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Google Toolbar

Daniel Brandt

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It's always been evil. For starters, Google's toolbar phones home with every page you land on, and tattles to Google what you're looking at, while offering up your globally-unique Google cookie ID that expires in 2038.

As if that wasn't enough, the toolbar updates automatically, without asking. Once installed, this happens no matter how restrictive your Explorer security settings might be, and regardless of whether you have ZoneAlarm or some other firewall installed. Basically, this means that Google potentially can install anything at all on your hard drive, at any time that you connect to them. If you have broadband, it happens so fast that you won't even notice. One day you may see some new features on your toolbar, and then you'll realize that something happened.

Now Google has introduced a version 3.0 of the toolbar. It is still in beta, so this one won't be auto-updating for another two months or so. This new toolbar introduces AutoLink, which sounds friendly when Google describes it:

The online review of a great new restaurant has the place's address but no map. You could type the restaurant's street, city, and ZIP code into the search box, but why bother, when clicking the Toolbar's AutoLink button will automatically create a link to an online map (US addresses only)? AutoLink can also link package tracking numbers to delivery status, VIN numbers (US) to vehicle history, and publication ISBN numbers to Amazon.com listings.

The reason this has webmasters upset is because Google is essentially changing their pages by adding links where links did not exist before. These links take the toolbar user off of the page. Potentially they are a new source of revenue for Google, because the same technology can be used by Google to link to ads.

Anyone who thinks that Google wouldn't use this to link to ads hasn't studied what Google is doing with Gmail. But there is a bit of a problem with changing a webmaster's page, because altering the content and/or the linking of a copyrighted page would invite lawsuits. Therefore, Google is going more slowly for now, to see if they can start off on this particular slippery slope without too much clamor from webmasters and bloggers. Who can object to more information about a book, for example?

Load up your new Google toolbar and go to Barnes & Noble. Search for a book and go deep enough so that you see the price and the ISBN. Google's toolbar now says "Show book info" because it detected an ISBN on the page. When you click on "Show book info" the ISBN is highlighted. Click on the highlight and you end up at Amazon's page for the exact same book, with Amazon's price for that book. Convenient for users? Maybe. A threat to B&N? Definitely.

There was a uproar about this when Microsoft tried to introduce SmartTags back in 2001. This was a "feature" that placed a squiggly line under words on a page that Microsoft selected, and added a link underneath that took you to Microsoft. SmartTags was withdrawn before it could be introduced into a production version of Explorer. The person at Microsoft who was behind this abomination, Jeff Reynar, now works at Google (evil knows no boundaries). Even Microsoft came up with a page header tag for webmasters to disable this "feature," which is something that Google still hasn't bothered to do.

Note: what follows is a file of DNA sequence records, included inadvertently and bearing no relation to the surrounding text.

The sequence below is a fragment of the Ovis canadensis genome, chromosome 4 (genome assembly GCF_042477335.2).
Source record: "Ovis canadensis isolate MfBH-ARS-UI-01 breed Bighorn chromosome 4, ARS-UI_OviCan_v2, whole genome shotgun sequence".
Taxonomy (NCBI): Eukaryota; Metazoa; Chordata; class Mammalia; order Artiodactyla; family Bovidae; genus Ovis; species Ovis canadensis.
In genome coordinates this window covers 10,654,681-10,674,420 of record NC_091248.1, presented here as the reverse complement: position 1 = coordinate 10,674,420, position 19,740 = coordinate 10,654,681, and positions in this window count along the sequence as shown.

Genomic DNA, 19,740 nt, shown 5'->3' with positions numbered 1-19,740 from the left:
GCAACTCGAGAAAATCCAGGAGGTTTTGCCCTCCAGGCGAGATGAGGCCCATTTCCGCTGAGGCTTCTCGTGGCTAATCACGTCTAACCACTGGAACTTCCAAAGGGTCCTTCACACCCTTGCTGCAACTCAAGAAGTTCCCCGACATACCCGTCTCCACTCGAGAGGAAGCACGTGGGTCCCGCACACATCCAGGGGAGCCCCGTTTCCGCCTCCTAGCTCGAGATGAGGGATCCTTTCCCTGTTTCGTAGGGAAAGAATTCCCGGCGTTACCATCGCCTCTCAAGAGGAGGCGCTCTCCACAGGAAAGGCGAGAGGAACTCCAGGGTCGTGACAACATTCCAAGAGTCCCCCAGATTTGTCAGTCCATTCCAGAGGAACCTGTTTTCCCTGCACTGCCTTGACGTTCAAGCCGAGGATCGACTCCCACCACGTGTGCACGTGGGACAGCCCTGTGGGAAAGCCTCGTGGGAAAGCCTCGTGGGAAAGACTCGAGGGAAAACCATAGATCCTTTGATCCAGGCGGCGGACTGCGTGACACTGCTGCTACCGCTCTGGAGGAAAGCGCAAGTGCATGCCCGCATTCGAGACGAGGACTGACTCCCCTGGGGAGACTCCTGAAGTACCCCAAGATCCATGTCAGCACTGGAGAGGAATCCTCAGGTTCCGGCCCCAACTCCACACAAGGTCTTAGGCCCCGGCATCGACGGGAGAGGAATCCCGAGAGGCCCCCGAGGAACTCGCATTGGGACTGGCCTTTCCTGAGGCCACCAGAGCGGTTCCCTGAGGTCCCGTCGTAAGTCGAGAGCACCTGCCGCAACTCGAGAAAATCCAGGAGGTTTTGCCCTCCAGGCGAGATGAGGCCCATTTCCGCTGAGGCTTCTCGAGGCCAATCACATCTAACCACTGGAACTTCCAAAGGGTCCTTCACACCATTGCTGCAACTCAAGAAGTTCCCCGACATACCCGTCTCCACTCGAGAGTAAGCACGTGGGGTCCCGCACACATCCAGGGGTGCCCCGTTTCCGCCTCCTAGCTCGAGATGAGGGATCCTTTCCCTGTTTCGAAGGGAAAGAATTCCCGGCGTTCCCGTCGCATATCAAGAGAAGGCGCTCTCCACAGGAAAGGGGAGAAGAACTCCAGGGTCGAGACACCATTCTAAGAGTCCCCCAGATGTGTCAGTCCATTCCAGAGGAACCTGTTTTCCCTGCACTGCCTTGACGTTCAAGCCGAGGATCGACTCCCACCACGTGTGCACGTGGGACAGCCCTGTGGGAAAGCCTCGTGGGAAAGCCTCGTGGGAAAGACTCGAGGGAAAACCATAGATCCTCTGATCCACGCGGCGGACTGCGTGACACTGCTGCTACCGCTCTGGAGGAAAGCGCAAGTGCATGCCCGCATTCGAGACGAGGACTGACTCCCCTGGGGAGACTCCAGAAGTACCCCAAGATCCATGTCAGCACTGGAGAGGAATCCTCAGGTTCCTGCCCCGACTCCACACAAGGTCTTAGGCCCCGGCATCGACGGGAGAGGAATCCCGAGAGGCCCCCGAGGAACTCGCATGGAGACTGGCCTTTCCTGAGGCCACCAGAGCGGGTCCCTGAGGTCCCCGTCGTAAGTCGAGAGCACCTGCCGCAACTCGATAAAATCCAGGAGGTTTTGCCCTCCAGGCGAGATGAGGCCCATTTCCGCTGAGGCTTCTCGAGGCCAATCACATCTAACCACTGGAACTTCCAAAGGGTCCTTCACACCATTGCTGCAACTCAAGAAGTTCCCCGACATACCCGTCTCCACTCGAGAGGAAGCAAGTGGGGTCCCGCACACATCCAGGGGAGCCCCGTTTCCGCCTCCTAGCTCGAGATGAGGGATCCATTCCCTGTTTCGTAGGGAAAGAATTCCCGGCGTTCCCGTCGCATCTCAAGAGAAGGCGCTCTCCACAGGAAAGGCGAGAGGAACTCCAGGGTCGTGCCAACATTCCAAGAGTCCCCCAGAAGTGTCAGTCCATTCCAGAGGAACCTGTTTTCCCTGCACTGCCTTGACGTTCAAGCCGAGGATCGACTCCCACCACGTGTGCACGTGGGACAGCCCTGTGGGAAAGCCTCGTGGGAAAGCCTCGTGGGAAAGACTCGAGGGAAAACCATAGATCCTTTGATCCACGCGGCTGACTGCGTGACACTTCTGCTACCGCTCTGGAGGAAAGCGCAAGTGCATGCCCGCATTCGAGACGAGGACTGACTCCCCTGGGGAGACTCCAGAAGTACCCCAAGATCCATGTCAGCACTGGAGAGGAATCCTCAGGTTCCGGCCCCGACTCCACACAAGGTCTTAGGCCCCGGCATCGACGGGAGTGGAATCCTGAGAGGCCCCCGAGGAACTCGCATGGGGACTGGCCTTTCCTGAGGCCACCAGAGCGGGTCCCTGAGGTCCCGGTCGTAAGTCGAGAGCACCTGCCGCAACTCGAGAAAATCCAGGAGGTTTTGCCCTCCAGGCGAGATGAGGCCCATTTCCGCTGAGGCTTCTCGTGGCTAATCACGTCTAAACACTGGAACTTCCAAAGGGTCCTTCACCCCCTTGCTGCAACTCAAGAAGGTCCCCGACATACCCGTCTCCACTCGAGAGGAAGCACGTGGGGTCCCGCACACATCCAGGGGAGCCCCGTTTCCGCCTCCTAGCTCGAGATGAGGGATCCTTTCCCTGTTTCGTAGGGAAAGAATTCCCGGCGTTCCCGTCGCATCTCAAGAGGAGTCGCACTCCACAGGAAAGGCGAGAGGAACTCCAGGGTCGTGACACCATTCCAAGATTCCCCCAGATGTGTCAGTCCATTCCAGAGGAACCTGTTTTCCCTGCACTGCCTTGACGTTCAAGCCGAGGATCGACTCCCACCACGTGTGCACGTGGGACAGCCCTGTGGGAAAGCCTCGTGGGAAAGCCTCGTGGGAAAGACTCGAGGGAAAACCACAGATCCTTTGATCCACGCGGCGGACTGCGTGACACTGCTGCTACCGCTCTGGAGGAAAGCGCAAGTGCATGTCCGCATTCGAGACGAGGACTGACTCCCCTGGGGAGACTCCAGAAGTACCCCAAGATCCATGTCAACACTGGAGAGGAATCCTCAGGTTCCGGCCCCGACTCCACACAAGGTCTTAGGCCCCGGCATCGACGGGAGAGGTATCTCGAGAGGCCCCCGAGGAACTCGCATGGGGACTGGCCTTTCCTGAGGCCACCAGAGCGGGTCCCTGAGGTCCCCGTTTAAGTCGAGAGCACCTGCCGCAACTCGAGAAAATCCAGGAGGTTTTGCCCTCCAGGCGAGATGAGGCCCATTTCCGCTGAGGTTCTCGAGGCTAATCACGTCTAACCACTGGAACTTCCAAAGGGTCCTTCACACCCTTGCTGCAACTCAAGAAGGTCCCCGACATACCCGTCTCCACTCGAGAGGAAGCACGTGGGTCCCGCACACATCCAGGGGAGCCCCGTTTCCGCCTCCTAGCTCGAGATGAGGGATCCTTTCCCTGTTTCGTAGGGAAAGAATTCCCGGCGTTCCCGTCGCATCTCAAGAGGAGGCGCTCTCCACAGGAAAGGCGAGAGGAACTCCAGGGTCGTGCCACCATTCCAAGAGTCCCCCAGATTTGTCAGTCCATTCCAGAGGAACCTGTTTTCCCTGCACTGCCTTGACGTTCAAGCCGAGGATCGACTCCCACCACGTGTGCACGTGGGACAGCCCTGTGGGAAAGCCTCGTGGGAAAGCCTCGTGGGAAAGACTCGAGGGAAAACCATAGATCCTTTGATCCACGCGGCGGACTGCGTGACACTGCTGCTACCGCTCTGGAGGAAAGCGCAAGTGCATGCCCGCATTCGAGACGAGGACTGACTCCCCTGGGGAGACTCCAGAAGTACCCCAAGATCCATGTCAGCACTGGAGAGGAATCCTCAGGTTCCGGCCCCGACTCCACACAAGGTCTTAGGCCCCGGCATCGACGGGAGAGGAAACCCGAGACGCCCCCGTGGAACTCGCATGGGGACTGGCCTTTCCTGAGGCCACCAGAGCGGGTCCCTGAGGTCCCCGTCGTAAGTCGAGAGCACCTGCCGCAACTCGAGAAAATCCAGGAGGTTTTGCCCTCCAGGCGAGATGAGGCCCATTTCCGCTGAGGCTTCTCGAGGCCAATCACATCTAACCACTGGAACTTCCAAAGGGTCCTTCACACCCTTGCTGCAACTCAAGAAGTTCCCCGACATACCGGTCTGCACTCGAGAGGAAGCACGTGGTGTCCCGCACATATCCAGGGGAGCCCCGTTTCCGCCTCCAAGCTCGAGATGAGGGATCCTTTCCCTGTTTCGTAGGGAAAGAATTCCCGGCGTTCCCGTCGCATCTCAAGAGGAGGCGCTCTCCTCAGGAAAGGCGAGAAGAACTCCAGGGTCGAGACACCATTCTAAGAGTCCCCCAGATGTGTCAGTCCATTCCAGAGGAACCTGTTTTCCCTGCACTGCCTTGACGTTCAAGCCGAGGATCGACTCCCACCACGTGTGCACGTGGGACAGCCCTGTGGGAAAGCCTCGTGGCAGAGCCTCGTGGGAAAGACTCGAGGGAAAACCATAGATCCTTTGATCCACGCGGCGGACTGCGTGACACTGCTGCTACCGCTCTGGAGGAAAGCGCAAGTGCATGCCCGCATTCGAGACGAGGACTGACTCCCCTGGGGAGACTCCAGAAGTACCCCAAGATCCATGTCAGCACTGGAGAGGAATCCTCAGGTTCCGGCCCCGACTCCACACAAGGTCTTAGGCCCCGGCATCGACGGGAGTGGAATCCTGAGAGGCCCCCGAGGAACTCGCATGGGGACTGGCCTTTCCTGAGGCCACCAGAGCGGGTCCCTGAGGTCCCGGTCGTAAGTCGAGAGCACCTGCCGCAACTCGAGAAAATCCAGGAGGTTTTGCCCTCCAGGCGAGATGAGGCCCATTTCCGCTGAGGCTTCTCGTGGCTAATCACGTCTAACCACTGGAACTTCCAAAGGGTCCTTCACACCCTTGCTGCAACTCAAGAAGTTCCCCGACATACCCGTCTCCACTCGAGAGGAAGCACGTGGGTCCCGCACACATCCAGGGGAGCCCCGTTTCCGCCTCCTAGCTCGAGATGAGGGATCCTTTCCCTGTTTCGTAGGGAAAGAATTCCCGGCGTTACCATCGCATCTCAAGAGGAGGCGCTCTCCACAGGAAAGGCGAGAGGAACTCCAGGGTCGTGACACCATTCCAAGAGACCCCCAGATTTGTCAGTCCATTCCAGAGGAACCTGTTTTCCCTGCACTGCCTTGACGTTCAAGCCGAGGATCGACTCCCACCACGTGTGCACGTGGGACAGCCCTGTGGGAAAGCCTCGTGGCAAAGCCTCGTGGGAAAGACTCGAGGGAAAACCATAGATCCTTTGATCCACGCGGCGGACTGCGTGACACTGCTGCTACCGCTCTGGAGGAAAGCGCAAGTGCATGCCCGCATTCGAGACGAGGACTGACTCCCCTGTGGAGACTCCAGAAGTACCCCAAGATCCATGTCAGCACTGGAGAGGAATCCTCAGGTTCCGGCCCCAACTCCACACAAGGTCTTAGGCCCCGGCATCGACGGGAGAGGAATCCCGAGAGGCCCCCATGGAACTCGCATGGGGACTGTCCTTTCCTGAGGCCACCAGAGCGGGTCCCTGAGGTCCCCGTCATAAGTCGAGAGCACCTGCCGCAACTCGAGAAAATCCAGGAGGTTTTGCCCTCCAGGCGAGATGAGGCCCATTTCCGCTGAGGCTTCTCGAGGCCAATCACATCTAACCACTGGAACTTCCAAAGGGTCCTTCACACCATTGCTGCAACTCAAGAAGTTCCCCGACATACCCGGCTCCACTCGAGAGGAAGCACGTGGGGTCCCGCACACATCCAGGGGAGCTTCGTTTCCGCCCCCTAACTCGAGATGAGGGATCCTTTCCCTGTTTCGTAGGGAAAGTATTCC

Barnes & Noble is no doubt consulting with their attorneys already. Fortunately, an existing link behind an ISBN will override Google's new link (adding links to unlinked text is one thing, but overriding the webmaster's own links would be too arrogant even for Google, Inc.). This behavior of allowing the original link to stand provides a way to shield your pages from surfers who use Google's toolbar.

Webmasters can construct a link which does nothing except stop Google. It usually does not change the appearance of the text, and it breaks the toolbar's ability to form its own link. The toolbar will still highlight it, but nothing at all will happen when the user clicks on the highlight. This link, for those who need a "toolbar shield," is simple:


Addresses will work as well as numbers. You are defining a null anchor and turning the text into anchor text. The link is invalid so it doesn't appear as a link, but it's valid enough to keep Google from hijacking it. Google will still recognize it as "hot" and will highlight it when the user clicks on "Show book info," but nothing at all happens when the user clicks on the highlight.

(On pages where the number appeared inside of tables or other types of complex coding, it was blue and underscored like other links, even though the link remained dead. If this is true on your pages, you can force the font color inside the anchor, but the underscore might be a problem. If you do any testing, you should know that the last digit of all ISBNs is a check digit. If you change any digit, then it won't compute and the toolbar won't recognize it as an ISBN.)

The user will think that Google's toolbar is broken. That, of course, would only be wishful thinking. But it's better than letting evil Google guide your visitors into the deep Amazon, from whence they may never return.


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